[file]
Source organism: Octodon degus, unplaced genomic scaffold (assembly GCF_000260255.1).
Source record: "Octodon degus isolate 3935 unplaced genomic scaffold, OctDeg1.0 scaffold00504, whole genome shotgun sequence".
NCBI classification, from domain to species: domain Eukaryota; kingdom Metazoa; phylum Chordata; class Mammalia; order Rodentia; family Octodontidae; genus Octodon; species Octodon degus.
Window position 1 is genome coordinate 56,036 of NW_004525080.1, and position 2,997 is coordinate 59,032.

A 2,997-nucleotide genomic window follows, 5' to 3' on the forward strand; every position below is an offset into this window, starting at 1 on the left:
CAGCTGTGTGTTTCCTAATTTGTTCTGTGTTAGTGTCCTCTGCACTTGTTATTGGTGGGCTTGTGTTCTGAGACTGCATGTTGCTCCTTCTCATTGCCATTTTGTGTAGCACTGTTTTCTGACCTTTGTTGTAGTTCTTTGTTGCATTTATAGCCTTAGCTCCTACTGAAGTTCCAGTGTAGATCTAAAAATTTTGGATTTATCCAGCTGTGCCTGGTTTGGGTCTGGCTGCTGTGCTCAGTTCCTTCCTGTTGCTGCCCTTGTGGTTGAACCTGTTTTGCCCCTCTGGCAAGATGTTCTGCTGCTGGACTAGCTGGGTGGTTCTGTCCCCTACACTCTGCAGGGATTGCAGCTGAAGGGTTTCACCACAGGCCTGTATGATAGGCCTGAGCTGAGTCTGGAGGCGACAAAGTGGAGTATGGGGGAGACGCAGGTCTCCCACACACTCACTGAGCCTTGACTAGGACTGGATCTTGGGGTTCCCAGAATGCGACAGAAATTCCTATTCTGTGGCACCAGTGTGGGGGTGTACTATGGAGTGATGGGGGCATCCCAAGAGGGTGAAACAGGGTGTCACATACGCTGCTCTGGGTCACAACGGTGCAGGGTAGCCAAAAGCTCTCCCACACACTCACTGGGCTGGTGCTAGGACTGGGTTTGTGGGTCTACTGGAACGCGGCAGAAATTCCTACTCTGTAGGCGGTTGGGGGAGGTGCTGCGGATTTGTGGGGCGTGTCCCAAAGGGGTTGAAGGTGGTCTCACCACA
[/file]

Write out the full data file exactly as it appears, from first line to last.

Source organism: Octodon degus, unplaced genomic scaffold (assembly GCF_000260255.1).
Source record: "Octodon degus isolate 3935 unplaced genomic scaffold, OctDeg1.0 scaffold00504, whole genome shotgun sequence".
NCBI classification, from domain to species: domain Eukaryota; kingdom Metazoa; phylum Chordata; class Mammalia; order Rodentia; family Octodontidae; genus Octodon; species Octodon degus.
Window position 1 is genome coordinate 56,036 of NW_004525080.1, and position 2,997 is coordinate 59,032.

A 2,997-nucleotide genomic window follows, 5' to 3' on the forward strand; every position below is an offset into this window, starting at 1 on the left:
CAGCTGTGTGTTTCCTAATTTGTTCTGTGTTAGTGTCCTCTGCACTTGTTATTGGTGGGCTTGTGTTCTGAGACTGCATGTTGCTCCTTCTCATTGCCATTTTGTGTAGCACTGTTTTCTGACCTTTGTTGTAGTTCTTTGTTGCATTTATAGCCTTAGCTCCTACTGAAGTTCCAGTGTAGATCTAAAAATTTTGGATTTATCCAGCTGTGCCTGGTTTGGGTCTGGCTGCTGTGCTCAGTTCCTTCCTGTTGCTGCCCTTGTGGTTGAACCTGTTTTGCCCCTCTGGCAAGATGTTCTGCTGCTGGACTAGCTGGGTGGTTCTGTCCCCTACACTCTGCAGGGATTGCAGCTGAAGGGTTTCACCACAGGCCTGTATGATAGGCCTGAGCTGAGTCTGGAGGCGACAAAGTGGAGTATGGGGGAGACGCAGGTCTCCCACACACTCACTGAGCCTTGACTAGGACTGGATCTTGGGGTTCCCAGAATGCGACAGAAATTCCTATTCTGTGGCACCAGTGTGGGGGTGTACTATGGAGTGATGGGGGCATCCCAAGAGGGTGAAACAGGGTGTCACATACGCTGCTCTGGGTCACAACGGTGCAGGGTAGCCAAAAGCTCTCCCACACACTCACTGGGCTGGTGCTAGGACTGGGTTTGTGGGTCTACTGGAACGCGGCAGAAATTCCTACTCTGTAGGCGGTTGGGGGAGGTGCTGCGGATTTGTGGGGCGTGTCCCAAAGGGGTTGAAGGTGGTCTCACCACA